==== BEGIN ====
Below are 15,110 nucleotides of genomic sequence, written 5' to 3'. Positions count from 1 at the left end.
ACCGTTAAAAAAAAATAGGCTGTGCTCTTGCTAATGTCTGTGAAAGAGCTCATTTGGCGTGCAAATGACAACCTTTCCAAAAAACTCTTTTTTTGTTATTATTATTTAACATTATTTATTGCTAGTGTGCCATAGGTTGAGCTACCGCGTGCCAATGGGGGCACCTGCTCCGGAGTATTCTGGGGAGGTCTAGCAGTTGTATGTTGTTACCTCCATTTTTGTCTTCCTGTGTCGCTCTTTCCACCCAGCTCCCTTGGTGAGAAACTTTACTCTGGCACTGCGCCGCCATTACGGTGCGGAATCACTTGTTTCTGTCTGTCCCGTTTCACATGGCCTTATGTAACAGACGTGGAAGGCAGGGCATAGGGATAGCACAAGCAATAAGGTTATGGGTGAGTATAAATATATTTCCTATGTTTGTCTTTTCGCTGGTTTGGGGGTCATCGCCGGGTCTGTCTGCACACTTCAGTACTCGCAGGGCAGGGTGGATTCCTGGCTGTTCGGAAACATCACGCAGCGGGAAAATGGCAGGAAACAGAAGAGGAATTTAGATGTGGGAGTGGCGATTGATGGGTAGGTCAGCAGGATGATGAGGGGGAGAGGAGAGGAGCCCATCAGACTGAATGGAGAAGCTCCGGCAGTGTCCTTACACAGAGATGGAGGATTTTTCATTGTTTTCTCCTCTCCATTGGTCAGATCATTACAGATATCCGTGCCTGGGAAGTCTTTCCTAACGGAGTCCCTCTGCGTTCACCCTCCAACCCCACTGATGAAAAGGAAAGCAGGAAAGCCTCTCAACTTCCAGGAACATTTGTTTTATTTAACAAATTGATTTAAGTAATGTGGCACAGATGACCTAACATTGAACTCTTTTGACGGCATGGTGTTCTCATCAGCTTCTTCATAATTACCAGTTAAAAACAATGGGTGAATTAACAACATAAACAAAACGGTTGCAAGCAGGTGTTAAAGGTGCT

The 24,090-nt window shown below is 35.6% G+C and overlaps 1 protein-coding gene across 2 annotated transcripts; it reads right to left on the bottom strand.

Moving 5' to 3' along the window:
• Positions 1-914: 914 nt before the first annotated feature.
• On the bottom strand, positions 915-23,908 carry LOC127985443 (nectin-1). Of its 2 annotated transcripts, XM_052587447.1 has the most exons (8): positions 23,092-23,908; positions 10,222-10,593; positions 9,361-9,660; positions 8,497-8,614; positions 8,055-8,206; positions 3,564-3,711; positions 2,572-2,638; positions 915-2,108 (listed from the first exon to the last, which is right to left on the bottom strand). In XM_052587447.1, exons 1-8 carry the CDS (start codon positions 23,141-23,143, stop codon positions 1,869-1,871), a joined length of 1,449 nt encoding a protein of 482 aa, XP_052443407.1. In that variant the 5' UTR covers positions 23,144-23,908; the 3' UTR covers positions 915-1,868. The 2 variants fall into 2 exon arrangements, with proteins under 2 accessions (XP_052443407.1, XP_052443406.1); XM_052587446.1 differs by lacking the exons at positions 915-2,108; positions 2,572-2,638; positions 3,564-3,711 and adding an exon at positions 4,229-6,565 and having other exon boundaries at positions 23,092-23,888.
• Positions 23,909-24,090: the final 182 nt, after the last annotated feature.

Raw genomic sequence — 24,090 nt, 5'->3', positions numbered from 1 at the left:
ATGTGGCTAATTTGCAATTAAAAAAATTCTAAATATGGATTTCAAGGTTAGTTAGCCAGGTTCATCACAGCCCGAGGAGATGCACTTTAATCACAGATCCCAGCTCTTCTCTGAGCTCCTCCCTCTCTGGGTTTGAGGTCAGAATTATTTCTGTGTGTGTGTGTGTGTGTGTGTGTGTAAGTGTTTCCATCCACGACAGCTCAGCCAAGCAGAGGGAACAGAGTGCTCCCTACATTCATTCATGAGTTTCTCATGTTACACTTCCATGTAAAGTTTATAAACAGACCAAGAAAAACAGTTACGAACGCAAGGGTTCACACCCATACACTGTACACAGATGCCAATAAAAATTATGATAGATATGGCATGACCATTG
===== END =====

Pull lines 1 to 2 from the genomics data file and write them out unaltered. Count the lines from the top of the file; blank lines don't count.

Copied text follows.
Below are 15,110 nucleotides of genomic sequence, written 5' to 3'. Positions count from 1 at the left end.
ACCGTTAAAAAAAAATAGGCTGTGCTCTTGCTAATGTCTGTGAAAGAGCTCATTTGGCGTGCAAATGACAACCTTTCCAAAAAACTCTTTTTTTGTTATTATTATTTAACATTATTTATTGCTAGTGTGCCATAGGTTGAGCTACCGCGTGCCAATGGGGGCACCTGCTCCGGAGTATTCTGGGGAGGTCTAGCAGTTGTATGTTGTTACCTCCATTTTTGTCTTCCTGTGTCGCTCTTTCCACCCAGCTCCCTTGGTGAGAAACTTTACTCTGGCACTGCGCCGCCATTACGGTGCGGAATCACTTGTTTCTGTCTGTCCCGTTTCACATGGCCTTATGTAACAGACGTGGAAGGCAGGGCATAGGGATAGCACAAGCAATAAGGTTATGGGTGAGTATAAATATATTTCCTATGTTTGTCTTTTCGCTGGTTTGGGGGTCATCGCCGGGTCTGTCTGCACACTTCAGTACTCGCAGGGCAGGGTGGATTCCTGGCTGTTCGGAAACATCACGCAGCGGGAAAATGGCAGGAAACAGAAGAGGAATTTAGATGTGGGAGTGGCGATTGATGGGTAGGTCAGCAGGATGATGAGGGGGAGAGGAGAGGAGCCCATCAGACTGAATGGAGAAGCTCCGGCAGTGTCCTTACACAGAGATGGAGGATTTTTCATTGTTTTCTCCTCTCCATTGGTCAGATCATTACAGATATCCGTGCCTGGGAAGTCTTTCCTAACGGAGTCCCTCTGCGTTCACCCTCCAACCCCACTGATGAAAAGGAAAGCAGGAAAGCCTCTCAACTTCCAGGAACATTTGTTTTATTTAACAAATTGATTTAAGTAATGTGGCACAGATGACCTAACATTGAACTCTTTTGACGGCATGGTGTTCTCATCAGCTTCTTCATAATTACCAGTTAAAAACAATGGGTGAATTAACAACATAAACAAAACGGTTGCAAGCAGGTGTTAAAGGTGCT